Unlike some counties in the state, Guilford County residents have never voted to give themselves a sales tax increase; however, county and school system leaders are hoping that 2020 is the year that that finally happens, and, to that end, the forces behind the initiative have set up a new website that details the reasons many are hoping for the increase.

State law doesn’t allow proponents of the quarter-cent sales tax increase to put language on the ballot that states the proceeds will be used for school purposes; however, in spite of that limitation, area leaders are doing everything they can to convince the public that that’s exactly how they intend the proceeds to be used. Current elected officials can’t determine the actions of future elected officials, but the current leaders want to let voters know that they intend for the money to be used to fund the schools and pay off school bond debt.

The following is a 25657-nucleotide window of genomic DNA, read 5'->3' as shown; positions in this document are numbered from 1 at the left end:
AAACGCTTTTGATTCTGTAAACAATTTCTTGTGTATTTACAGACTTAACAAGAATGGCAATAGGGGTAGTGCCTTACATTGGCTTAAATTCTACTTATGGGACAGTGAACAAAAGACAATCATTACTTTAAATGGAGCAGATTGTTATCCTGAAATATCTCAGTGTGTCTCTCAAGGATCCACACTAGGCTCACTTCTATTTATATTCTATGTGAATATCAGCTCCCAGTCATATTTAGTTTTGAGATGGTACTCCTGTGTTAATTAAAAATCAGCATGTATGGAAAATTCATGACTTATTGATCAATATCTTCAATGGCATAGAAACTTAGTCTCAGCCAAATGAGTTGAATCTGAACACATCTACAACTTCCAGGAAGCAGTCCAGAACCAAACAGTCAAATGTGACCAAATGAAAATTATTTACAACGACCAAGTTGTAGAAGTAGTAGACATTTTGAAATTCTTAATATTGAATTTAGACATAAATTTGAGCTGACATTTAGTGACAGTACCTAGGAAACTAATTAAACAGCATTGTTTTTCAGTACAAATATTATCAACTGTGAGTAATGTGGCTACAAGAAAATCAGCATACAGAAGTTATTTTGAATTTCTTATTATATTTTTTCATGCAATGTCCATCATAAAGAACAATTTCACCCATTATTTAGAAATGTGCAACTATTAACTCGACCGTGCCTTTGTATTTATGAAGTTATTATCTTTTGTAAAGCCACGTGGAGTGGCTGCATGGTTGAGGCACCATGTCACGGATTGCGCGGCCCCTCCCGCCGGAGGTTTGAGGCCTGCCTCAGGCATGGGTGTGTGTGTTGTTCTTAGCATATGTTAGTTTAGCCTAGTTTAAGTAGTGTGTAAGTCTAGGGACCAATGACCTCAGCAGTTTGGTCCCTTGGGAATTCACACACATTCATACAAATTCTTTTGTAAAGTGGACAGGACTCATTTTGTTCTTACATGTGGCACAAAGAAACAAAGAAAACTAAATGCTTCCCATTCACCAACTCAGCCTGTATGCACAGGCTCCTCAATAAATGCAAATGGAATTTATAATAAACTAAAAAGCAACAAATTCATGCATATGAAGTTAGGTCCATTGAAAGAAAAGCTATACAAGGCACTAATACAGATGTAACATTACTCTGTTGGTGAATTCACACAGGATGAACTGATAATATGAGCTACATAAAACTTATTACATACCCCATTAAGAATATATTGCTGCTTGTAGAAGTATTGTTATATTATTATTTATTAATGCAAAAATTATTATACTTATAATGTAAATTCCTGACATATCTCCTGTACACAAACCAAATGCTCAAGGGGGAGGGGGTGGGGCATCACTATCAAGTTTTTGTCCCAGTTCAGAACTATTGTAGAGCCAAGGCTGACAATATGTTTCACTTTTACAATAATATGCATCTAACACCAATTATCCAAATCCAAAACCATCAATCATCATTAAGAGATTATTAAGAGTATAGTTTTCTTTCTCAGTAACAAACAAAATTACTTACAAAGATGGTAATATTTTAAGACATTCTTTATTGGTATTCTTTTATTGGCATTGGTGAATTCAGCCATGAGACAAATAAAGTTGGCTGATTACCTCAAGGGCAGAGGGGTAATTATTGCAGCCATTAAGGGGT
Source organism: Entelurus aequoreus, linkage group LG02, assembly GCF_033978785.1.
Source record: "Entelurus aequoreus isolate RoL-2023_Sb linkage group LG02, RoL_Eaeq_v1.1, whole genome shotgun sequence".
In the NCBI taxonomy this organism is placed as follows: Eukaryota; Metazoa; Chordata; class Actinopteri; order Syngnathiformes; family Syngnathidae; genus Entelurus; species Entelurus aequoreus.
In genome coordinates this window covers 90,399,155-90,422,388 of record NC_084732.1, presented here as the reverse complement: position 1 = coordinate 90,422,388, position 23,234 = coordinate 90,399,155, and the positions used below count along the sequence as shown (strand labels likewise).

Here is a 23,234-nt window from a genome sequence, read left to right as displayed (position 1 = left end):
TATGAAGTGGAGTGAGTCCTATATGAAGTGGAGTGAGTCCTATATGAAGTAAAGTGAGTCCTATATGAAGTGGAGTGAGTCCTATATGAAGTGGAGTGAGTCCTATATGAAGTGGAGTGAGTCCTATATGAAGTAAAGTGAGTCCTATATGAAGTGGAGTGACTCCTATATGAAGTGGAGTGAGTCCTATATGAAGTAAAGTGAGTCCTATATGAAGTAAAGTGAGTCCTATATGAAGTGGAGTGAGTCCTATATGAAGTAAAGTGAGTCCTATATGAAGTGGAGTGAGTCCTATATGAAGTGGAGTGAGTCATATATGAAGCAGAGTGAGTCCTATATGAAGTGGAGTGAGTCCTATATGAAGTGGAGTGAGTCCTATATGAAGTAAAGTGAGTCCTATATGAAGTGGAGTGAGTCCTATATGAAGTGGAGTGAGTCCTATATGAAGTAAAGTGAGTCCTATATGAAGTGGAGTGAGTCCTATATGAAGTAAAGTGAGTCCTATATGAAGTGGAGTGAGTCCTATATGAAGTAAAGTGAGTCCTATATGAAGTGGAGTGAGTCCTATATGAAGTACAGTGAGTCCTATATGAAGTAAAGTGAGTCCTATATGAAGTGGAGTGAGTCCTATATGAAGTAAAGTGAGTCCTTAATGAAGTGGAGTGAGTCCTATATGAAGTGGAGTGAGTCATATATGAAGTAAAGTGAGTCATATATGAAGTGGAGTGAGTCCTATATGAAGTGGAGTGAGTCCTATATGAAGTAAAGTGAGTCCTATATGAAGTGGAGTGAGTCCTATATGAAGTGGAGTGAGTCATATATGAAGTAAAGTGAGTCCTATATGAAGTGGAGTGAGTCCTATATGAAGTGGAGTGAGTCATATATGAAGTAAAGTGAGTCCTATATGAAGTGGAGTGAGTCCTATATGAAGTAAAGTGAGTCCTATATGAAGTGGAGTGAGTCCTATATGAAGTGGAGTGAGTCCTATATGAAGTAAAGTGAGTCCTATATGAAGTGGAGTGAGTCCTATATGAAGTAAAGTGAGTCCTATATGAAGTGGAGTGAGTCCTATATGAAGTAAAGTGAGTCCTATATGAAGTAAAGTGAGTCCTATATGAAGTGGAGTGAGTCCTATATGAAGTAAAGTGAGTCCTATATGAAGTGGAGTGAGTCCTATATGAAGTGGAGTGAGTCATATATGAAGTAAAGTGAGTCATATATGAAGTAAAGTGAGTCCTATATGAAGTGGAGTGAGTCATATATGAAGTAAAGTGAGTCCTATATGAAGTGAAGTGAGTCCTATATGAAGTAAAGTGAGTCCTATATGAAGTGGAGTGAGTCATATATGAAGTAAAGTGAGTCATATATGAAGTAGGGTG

The new website, www.schoolbondfacts.com, gives a great deal of information as to how the money will be used, how much will be raised, which items will be exempt from the tax, and it answers other questions as well that people may have about the school bonds or the tax hike.

Guilford County Clerk to the Board Robin Keller has been orchestrating the “educational campaign” pertaining to the sales tax referendum and the school bonds and she provided the Board of Commissioners with an overview of the site at the board’s Thursday, Oct. 1 meeting.

“This is a web platform for our citizens to be able to go to and access those FAQ’s [Frequently Asked Questions] and information on those two items on the ballot – the quarter-cent sales tax and the $300-million sales tax referendum,” Keller said. “We will be adding the press conference information, press releases and more information as the campaign continues forward – so this will be a good resource for the community to go to.”

Guilford County residents currently pay combined state and local sales tax of 6.75 percent on many items purchased. If voters approve the proposal on the ballot, that rate would move to 7 percent.

The website estimates that the quarter-cent sales tax hike could add $19 million a year to use for school purposes.